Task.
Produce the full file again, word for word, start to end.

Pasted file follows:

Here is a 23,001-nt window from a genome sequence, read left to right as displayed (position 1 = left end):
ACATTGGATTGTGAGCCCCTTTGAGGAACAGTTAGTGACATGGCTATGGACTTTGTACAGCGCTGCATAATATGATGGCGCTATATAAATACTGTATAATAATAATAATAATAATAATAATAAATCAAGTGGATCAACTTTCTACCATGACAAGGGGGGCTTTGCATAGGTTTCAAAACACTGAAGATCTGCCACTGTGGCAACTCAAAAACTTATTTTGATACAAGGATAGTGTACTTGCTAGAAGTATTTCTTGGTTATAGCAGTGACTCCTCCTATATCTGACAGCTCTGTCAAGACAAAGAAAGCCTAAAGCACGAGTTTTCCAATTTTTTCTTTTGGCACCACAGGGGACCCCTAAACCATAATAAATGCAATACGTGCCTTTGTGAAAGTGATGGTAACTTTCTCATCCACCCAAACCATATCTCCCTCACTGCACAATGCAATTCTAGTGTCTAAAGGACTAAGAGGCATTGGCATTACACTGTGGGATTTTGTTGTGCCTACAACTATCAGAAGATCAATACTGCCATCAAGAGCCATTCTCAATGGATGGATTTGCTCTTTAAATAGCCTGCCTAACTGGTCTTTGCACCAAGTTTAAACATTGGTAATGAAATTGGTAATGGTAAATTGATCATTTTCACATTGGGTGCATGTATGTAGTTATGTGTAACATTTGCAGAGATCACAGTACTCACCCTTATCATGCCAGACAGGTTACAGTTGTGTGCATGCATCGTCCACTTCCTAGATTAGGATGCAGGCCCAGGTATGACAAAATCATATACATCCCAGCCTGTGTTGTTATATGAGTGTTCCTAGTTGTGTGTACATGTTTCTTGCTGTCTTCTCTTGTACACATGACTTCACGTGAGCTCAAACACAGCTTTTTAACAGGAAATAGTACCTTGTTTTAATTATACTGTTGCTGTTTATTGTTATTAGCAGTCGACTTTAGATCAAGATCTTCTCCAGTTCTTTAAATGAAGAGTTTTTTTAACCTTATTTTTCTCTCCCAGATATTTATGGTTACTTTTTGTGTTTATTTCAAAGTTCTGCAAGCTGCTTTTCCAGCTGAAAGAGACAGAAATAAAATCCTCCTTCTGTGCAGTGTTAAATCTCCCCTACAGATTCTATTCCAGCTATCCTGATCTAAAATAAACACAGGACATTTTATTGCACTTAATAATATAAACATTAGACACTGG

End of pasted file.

Here is a 23,001-nt window from a genome sequence, read left to right as displayed (position 1 = left end):
ACATTGGATTGTGAGCCCCTTTGAGGAACAGTTAGTGACATGGCTATGGACTTTGTACAGCGCTGCATAATATGATGGCGCTATATAAATACTGTATAATAATAATAATAATAATAATAATAAATCAAGTGGATCAACTTTCTACCATGACAAGGGGGGCTTTGCATAGGTTTCAAAACACTGAAGATCTGCCACTGTGGCAACTCAAAAACTTATTTTGATACAAGGATAGTGTACTTGCTAGAAGTATTTCTTGGTTATAGCAGTGACTCCTCCTATATCTGACAGCTCTGTCAAGACAAAGAAAGCCTAAAGCACGAGTTTTCCAATTTTTTCTTTTGGCACCACAGGGGACCCCTAAACCATAATAAATGCAATACGTGCCTTTGTGAAAGTGATGGTAACTTTCTCATCCACCCAAACCATATCTCCCTCACTGCACAATGCAATTCTAGTGTCTAAAGGACTAAGAGGCATTGGCATTACACTGTGGGATTTTGTTGTGCCTACAACTATCAGAAGATCAATACTGCCATCAAGAGCCATTCTCAATGGATGGATTTGCTCTTTAAATAGCCTGCCTAACTGGTCTTTGCACCAAGTTTAAACATTGGTAATGAAATTGGTAATGGTAAATTGATCATTTTCACATTGGGTGCATGTATGTAGTTATGTGTAACATTTGCAGAGATCACAGTACTCACCCTTATCATGCCAGACAGGTTACAGTTGTGTGCATGCATCGTCCACTTCCTAGATTAGGATGCAGGCCCAGGTATGACAAAATCATATACATCCCAGCCTGTGTTGTTATATGAGTGTTCCTAGTTGTGTGTACATGTTTCTTGCTGTCTTCTCTTGTACACATGACTTCACGTGAGCTCAAACACAGCTTTTTAACAGGAAATAGTACCTTGTTTTAATTATACTGTTGCTGTTTATTGTTATTAGCAGTCGACTTTAGATCAAGATCTTCTCCAGTTCTTTAAATGAAGAGTTTTTTTAACCTTATTTTTCTCTCCCAGATATTTATGGTTACTTTTTGTGTTTATTTCAAAGTTCTGCAAGCTGCTTTTCCAGCTGAAAGAGACAGAAATAAAATCCTCCTTCTGTGCAGTGTTAAATCTCCCCTACAGATTCTATTCCAGCTATCCTGATCTAAAATAAACACAGGACATTTTATTGCACTTAATAATATAAACATTAGACACTGG